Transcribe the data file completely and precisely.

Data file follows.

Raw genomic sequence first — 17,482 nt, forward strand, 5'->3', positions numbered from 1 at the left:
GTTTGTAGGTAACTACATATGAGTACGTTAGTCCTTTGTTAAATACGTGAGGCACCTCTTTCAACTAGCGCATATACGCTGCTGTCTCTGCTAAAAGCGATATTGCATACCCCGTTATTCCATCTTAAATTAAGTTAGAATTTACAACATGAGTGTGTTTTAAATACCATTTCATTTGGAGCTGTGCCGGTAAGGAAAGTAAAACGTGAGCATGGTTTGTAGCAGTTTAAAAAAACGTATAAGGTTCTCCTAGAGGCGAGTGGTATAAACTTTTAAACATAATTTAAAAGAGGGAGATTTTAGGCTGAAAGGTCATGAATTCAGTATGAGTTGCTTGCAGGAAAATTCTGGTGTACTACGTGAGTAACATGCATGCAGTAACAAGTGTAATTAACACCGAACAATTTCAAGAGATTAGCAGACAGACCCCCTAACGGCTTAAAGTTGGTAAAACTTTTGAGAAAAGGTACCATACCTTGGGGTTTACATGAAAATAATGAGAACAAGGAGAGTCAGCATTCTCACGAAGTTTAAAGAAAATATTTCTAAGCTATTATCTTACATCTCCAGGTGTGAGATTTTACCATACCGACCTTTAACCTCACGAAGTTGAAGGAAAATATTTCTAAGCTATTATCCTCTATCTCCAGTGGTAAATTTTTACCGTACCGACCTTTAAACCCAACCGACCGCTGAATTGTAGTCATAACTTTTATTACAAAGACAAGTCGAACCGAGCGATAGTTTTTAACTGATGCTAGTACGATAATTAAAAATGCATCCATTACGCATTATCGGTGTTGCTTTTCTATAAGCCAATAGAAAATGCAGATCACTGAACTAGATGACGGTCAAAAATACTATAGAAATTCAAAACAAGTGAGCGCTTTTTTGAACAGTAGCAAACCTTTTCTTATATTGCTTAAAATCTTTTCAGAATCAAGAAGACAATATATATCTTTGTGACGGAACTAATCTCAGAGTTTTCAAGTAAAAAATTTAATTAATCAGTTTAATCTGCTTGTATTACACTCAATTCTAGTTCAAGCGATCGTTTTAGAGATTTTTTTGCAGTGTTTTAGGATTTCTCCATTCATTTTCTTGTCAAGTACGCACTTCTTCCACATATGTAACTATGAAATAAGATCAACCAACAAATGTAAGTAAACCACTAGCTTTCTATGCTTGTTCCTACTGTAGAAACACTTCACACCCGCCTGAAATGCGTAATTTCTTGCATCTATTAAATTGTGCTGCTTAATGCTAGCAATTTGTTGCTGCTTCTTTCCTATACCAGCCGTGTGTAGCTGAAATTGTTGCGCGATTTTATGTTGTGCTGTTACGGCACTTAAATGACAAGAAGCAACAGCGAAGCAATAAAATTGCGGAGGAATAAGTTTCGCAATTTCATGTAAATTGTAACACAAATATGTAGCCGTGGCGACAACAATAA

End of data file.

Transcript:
Raw genomic sequence first — 17,482 nt, forward strand, 5'->3', positions numbered from 1 at the left:
GTTTGTAGGTAACTACATATGAGTACGTTAGTCCTTTGTTAAATACGTGAGGCACCTCTTTCAACTAGCGCATATACGCTGCTGTCTCTGCTAAAAGCGATATTGCATACCCCGTTATTCCATCTTAAATTAAGTTAGAATTTACAACATGAGTGTGTTTTAAATACCATTTCATTTGGAGCTGTGCCGGTAAGGAAAGTAAAACGTGAGCATGGTTTGTAGCAGTTTAAAAAAACGTATAAGGTTCTCCTAGAGGCGAGTGGTATAAACTTTTAAACATAATTTAAAAGAGGGAGATTTTAGGCTGAAAGGTCATGAATTCAGTATGAGTTGCTTGCAGGAAAATTCTGGTGTACTACGTGAGTAACATGCATGCAGTAACAAGTGTAATTAACACCGAACAATTTCAAGAGATTAGCAGACAGACCCCCTAACGGCTTAAAGTTGGTAAAACTTTTGAGAAAAGGTACCATACCTTGGGGTTTACATGAAAATAATGAGAACAAGGAGAGTCAGCATTCTCACGAAGTTTAAAGAAAATATTTCTAAGCTATTATCTTACATCTCCAGGTGTGAGATTTTACCATACCGACCTTTAACCTCACGAAGTTGAAGGAAAATATTTCTAAGCTATTATCCTCTATCTCCAGTGGTAAATTTTTACCGTACCGACCTTTAAACCCAACCGACCGCTGAATTGTAGTCATAACTTTTATTACAAAGACAAGTCGAACCGAGCGATAGTTTTTAACTGATGCTAGTACGATAATTAAAAATGCATCCATTACGCATTATCGGTGTTGCTTTTCTATAAGCCAATAGAAAATGCAGATCACTGAACTAGATGACGGTCAAAAATACTATAGAAATTCAAAACAAGTGAGCGCTTTTTTGAACAGTAGCAAACCTTTTCTTATATTGCTTAAAATCTTTTCAGAATCAAGAAGACAATATATATCTTTGTGACGGAACTAATCTCAGAGTTTTCAAGTAAAAAATTTAATTAATCAGTTTAATCTGCTTGTATTACACTCAATTCTAGTTCAAGCGATCGTTTTAGAGATTTTTTTGCAGTGTTTTAGGATTTCTCCATTCATTTTCTTGTCAAGTACGCACTTCTTCCACATATGTAACTATGAAATAAGATCAACCAACAAATGTAAGTAAACCACTAGCTTTCTATGCTTGTTCCTACTGTAGAAACACTTCACACCCGCCTGAAATGCGTAATTTCTTGCATCTATTAAATTGTGCTGCTTAATGCTAGCAATTTGTTGCTGCTTCTTTCCTATACCAGCCGTGTGTAGCTGAAATTGTTGCGCGATTTTATGTTGTGCTGTTACGGCACTTAAATGACAAGAAGCAACAGCGAAGCAATAAAATTGCGGAGGAATAAGTTTCGCAATTTCATGTAAATTGTAACACAAATATGTAGCCGTGGCGACAACAATAA